Archive for September, 2010
As you know, virtual internships offer a number of benefits to both large and small businesses alike. But some employers worry that keeping remote internships on track might mean installing spyware and a hidden camera. Not so. Managing remote interns is actually easier than employers imagine… especially with the help of the following tips:
- (Still) Assign a supervisor. Just because interns aren’t in your office, doesn’t mean they don’t need a manager. And virtual interns certainly shouldn’t be “on their own” after training ends. In fact, designating a strong supervisor may be even more important when a student is offsite.
- Schedule twice-daily updates. Have interns touch base by phone or email with their supervisor at both the beginning and end of each day. In the morning, the conversation should confirm what they’ll be working on. At the end of the day, they should provide a report on their progress.
The advantage is twofold: First, the check-ins will ensure a structure to the flow of work—and that more important projects are prioritized. Secondly, when students know they’ll have to account for their activities at the end of the workday, they are far less likely to procrastinate or slack off.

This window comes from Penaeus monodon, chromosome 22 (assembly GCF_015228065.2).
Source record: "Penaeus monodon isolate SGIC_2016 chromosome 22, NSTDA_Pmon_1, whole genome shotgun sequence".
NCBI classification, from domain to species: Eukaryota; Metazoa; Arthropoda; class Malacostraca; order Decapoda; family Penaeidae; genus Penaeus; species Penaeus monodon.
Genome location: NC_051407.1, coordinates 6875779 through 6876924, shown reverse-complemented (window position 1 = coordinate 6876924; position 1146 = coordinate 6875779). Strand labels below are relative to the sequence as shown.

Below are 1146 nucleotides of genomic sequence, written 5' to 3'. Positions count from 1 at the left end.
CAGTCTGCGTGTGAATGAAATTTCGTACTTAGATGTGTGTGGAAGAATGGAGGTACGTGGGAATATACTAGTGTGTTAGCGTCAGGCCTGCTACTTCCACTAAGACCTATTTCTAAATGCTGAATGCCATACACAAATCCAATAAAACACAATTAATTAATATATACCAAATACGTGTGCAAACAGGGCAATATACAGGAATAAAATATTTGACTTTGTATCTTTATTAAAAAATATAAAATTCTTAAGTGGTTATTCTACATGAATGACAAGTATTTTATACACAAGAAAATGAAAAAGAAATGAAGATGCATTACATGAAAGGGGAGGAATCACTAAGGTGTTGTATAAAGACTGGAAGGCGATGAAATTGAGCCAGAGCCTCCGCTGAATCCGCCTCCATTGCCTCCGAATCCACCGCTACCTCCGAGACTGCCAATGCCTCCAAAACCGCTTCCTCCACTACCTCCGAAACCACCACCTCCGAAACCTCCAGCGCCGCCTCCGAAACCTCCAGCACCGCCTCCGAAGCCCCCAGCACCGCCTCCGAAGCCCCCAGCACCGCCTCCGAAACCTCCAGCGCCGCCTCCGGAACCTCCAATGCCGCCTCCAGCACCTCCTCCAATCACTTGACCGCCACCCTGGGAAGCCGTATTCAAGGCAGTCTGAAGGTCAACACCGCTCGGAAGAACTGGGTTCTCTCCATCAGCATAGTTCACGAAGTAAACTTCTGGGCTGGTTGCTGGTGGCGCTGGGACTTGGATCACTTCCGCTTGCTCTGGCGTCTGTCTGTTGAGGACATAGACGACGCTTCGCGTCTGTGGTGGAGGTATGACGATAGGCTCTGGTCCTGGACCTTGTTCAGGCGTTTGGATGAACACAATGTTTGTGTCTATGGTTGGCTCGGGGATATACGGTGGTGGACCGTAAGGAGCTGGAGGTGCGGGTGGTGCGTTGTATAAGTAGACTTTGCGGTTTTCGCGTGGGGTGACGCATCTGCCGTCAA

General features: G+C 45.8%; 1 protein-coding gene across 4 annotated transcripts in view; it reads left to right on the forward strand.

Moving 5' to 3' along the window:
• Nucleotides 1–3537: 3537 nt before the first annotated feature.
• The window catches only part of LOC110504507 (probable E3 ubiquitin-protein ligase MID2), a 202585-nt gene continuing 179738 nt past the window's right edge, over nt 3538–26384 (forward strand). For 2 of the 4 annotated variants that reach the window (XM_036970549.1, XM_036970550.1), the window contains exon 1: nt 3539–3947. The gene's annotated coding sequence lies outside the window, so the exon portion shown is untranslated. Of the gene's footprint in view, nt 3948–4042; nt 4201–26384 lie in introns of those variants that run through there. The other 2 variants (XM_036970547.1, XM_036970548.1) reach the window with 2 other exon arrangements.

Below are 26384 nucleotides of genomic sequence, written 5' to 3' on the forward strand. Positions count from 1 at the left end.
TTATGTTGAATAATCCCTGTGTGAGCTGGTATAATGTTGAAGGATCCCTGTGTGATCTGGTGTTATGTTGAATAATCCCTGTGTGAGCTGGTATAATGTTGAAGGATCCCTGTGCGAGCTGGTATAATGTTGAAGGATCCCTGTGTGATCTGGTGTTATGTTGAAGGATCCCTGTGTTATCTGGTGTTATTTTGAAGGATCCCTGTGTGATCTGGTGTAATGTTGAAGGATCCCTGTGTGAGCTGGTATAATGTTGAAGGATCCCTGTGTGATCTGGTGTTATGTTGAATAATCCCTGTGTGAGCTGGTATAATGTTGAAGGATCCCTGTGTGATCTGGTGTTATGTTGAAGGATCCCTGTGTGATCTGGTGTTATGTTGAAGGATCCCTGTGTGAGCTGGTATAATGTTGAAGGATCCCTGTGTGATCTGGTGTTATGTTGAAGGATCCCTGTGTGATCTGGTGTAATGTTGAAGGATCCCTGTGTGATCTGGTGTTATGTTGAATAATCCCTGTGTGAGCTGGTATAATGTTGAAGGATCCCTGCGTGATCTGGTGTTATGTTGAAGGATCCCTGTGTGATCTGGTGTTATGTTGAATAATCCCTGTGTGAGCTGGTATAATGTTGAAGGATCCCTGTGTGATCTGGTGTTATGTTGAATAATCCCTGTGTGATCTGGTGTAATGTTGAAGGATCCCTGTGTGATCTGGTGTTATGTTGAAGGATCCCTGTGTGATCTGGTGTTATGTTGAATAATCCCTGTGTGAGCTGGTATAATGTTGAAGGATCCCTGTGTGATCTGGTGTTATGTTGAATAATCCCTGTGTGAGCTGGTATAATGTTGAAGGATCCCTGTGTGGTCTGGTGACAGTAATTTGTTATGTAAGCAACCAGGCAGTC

- Calendar a weekly call. Have interns set a standing weekly phone call with their supervisor. During this call, the supervisor should give feedback, answer questions, and preview upcoming projects.
While some employers prefer email check-ins, phone calls allow much more personal interaction. Since you’re not getting to know the student onsite, talking every week gives you a better idea of how an intern might fit with fulltime employees on an ongoing basis.
- Implement a time-tracking system. Especially for paid internship programs, it is absolutely crucial you set up a standard time-tracking system.
Essentially, you have the option of setting up a manual system or a computerized method. For manual systems, interns are sent a timesheet template. The student simply types into the document each day and time-period they work. At the end of the week or month, they email the sheet back to the supervisor.
If you have multiple interns, you might invest in a computerized time-tracking system. This software enables hourly employees to log in and out at the press of a button and automatically tallies time at the end of each pay period. Whichever method you choose, however, make sure you tell interns to log or timeout for breaks and any personal interruptions.
- Instruct interns to track time by project. You don’t want to get a timesheet that simply says “17 hours”—or you’ll be left struggling to recall the specific assignments. Instead, include a space on your sheet for “task or project,” and instruct students to write what they worked on during each block. This will let you know how long tasks are taking, so you can make modifications if necessary.